As a teenager, Cox applied that same discipline in her own life. While attending Mountain Brook High, a public school in Birmingham, she worked afternoons at a pool-supply store and saved enough to buy herself a new blue Datsun 210 by the time she was 16. After graduating in 1982, Cox studied architecture at her mother's alma mater, Mt. Vernon College in Washington. But the summer after her freshman year, she worked as an office assistant for her stepfather's nephew Ian Copeland, a New York City music agent who handled pop acts including the Police and UB40. Despite a 15-year difference in their ages, the two became romantically involved. Cox describes herself in retrospect as a "short and pudgy girl" in a size-6 dress, but in 1983 she wanted to be a model. Copeland says he suggested she also try acting.

Cox did both. Signed by the Ford Modeling Agency, she did ads for Noxzema and Maybelline and had a couple of soap-opera walk-ons. Then, in 1984, Brian De Palma was casting a part for the video of Bruce Springsteen's single "Dancing in the Dark"—a girl the Boss would pull from the audience for a dance onstage. At the audition, competing with 300 others, Cox recalls, "I felt overwhelmed by all these beautiful girls." But when De Palma asked what acting credits she had, she knew what to say: "Just two days on As the World Turns. But you can change that."

De Palma did. The job paid just $350, but the video—and Cox—got noticed. That break, though, spelled the end of Cox's relationship with Copeland. "Her confidence caught up with her drive," says the agent, now 46. "After that, she was on her own."

Cox got work, but the going was bumpy. The 1985 NBC series Misfits of Science flopped after four months, and the 1987 films Down Twisted and Masters of the Universe sank quickly. But that year, Cox was cast on NBC's Family Ties as Michael J. Fox's girlfriend, Lauren. Looking back, Fox says he appreciated Cox's "positive attitude." What he probably means, as even Cox admits, is that she was pretty green. "Michael taught me a lot about timing," she says. "It was like going to sitcom school."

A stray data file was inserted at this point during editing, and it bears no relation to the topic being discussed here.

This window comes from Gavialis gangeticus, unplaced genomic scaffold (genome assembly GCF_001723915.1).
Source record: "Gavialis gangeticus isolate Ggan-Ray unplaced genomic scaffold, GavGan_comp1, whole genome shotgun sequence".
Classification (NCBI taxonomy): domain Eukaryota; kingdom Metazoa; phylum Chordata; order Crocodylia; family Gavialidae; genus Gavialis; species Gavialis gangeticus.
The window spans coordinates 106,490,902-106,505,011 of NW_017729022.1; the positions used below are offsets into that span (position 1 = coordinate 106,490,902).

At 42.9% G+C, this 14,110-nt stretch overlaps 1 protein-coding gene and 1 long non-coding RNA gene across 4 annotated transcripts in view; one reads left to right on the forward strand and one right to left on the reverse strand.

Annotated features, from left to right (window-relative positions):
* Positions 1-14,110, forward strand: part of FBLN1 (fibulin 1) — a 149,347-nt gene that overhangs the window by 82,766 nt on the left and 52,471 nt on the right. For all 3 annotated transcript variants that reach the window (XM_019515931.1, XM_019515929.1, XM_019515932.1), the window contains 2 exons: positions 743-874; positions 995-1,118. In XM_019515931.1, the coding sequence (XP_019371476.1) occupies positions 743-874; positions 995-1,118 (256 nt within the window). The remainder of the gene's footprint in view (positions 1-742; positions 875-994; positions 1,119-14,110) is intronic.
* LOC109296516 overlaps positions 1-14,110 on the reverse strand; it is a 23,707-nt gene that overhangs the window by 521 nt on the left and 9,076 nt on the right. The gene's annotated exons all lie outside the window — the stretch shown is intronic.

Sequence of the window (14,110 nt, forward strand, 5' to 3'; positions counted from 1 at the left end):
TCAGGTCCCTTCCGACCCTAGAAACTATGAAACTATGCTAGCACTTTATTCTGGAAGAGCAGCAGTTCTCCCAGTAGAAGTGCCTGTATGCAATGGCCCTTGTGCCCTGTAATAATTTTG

After Family Ties, Cox tried to concentrate on movies. But her only hit was the 1994 Jim Carrey film Ace Ventura: Pet Detective, in which she was clearly a secondary presence. In any case, Cox says, she was by then more interested in Keaton than in her career. The two met in 1989, after Cox told a mutual friend how much she admired Keaton's work in the 1988 drama Clean and Sober. Their first date was at her house. "We talked for five hours," she says. "We talked about our dream homes—the great ones we'd seen and the kind we'd like to build ourselves." Soon, Cox says, the two discovered almost identical sensibilities. "We were sympathetic on so many levels," she says. "If something weird happened, we would turn to each other and just say, 'I know.' "

Cox can't say if the two will ever get back together ("With us, you can never tell"), but her mother hasn't given up. "They were always trying to work on themselves," she says. "They need to forget that and accept each other the way they are—and just get married."

It is 8:00 p.m., and Cox is home from her trip to New York. The director of Commandments praised her work, but Cox is downcast. She didn't have time, she says, given her Friends schedule, to focus on the film. She thinks her performance suffered. When Mac, her German shepherd mix, and Rags, her border collie, excitedly gang up on her, Cox tries to work up some enthusiasm. Then she heads upstairs to her office, where Sue, the assistant Cox hired the week before, has placed her mail, invitations and a new script for Friends. A short time later, her friend Jennifer Keohane drops by—and she has good news. "Honey, you're going to love your assistant," she tells Cox. "This afternoon she saw some footprints in the hall and immediately got out the vacuum cleaner."

For a moment, Cox's eyebrow arches with an unspoken question: Footprints? Then her face relaxes, and her mouth widens into a very large smile.

GREGORY CERIO
TODD GOLD in Santa Monica

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  • Todd Gold.